# Graph of the Function Represented Analytically

Suppose we are given function that is represented analytically by the formula y=f(x).

Then its graph is a set of all points (x;y), where y=f(x), and x takes all values from the domain of f.

Example 1. Draw graph of y=x.

Graph of the function y=x is set of all points of the form (x;x), i.e. points that have same coordinates.

This set of points is bisector of first and third coordinate angles.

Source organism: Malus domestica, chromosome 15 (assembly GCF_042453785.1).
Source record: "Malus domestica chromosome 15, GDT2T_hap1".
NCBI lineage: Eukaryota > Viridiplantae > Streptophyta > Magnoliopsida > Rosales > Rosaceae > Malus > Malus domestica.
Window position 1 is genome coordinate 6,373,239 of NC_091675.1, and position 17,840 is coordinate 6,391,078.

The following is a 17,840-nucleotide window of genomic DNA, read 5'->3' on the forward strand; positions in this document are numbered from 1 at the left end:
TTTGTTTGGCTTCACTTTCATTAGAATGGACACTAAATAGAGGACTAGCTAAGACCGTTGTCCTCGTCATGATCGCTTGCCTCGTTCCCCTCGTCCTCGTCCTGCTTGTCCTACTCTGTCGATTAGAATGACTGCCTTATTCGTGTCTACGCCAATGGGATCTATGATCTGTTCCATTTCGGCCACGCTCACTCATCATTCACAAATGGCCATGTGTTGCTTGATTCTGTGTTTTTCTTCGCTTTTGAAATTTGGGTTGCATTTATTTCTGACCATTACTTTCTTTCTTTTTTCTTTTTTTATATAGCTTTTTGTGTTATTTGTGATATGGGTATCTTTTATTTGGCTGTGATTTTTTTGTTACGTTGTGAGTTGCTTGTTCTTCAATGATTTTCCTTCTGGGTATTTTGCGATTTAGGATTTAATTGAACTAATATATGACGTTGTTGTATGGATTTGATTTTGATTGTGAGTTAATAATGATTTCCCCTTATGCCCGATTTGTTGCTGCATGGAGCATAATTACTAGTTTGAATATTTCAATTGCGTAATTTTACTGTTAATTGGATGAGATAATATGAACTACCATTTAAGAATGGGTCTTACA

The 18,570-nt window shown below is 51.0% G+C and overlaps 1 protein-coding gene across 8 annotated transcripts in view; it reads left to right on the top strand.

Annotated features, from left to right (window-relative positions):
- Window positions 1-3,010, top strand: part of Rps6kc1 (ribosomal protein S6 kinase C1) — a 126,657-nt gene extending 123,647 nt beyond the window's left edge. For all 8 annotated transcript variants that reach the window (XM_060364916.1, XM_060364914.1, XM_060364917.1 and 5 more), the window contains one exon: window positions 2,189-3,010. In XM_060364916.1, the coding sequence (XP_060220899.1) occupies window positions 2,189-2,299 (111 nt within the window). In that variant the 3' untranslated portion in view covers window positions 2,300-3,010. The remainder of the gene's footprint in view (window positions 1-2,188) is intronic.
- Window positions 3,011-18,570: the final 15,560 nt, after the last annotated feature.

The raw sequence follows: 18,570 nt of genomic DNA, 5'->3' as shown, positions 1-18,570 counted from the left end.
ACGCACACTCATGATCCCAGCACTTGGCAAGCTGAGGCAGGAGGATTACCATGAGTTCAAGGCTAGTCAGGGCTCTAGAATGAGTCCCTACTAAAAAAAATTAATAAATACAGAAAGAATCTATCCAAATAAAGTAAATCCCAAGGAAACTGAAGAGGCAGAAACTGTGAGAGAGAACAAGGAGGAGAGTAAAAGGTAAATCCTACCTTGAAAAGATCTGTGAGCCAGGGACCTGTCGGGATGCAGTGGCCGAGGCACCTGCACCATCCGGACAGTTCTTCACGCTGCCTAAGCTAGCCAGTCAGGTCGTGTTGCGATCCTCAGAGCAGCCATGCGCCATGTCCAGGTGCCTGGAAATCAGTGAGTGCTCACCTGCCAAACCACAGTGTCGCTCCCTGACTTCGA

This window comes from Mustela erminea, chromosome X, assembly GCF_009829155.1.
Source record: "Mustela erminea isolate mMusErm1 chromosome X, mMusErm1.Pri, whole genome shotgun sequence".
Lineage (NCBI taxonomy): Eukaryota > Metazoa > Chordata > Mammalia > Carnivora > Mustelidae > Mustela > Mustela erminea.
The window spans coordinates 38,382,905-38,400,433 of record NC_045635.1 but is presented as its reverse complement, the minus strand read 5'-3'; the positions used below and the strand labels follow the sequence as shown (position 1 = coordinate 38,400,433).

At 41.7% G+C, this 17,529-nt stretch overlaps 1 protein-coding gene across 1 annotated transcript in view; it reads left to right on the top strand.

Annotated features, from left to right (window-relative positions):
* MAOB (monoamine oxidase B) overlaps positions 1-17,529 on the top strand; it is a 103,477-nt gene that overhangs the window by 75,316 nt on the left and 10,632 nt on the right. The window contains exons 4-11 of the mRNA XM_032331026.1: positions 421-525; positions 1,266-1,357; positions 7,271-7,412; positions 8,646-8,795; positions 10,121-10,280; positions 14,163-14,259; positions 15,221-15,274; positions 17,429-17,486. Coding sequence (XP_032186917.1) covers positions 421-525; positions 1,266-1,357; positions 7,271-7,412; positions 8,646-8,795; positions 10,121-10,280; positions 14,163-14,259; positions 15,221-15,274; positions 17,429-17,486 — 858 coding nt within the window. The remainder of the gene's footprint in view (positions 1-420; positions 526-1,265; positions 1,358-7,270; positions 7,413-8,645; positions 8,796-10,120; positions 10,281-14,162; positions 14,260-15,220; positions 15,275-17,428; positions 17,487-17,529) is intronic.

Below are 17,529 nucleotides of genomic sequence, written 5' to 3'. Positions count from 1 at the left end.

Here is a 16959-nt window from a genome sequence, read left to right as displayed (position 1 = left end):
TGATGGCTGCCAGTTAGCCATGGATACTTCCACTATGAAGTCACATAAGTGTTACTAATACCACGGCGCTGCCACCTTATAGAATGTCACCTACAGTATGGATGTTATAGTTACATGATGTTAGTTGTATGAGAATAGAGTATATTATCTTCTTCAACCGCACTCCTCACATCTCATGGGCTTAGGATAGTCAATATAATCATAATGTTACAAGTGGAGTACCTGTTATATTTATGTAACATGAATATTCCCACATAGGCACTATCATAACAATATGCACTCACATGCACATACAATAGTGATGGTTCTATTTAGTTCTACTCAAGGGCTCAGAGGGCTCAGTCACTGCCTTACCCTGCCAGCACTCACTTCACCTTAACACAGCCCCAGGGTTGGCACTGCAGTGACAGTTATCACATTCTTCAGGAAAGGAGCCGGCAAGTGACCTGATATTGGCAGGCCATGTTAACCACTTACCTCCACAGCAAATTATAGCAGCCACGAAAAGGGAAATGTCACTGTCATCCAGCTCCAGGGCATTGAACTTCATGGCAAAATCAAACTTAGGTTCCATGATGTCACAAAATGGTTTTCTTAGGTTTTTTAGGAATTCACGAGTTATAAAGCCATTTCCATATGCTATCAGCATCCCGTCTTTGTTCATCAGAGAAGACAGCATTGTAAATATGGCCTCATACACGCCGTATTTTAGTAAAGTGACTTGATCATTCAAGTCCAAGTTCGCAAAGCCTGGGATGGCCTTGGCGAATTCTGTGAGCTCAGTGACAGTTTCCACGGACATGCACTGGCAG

Example 2. Draw graph of the function y=x^2.

Let's write out a couple of values of function in table:

 x -2 -1 -0.5 0 0.5 1 2 y (-2)^2=4 (-1)^2=1 (-0.5)^2=0.25 0^2=0 (0.5)^2=0.25 1^2=1 2^2=4

Now draw points (0;0), (0.5;0.25), (-0.5;0.25), (1;1), (-1;1), (2;4), (-2;4) on coordinate plane and connect points with smooth line. We will obtain graph of the function y=x^2. This graph is called parabola. In general, parabola is graph of any function of the form y=ax^2, where a!=0.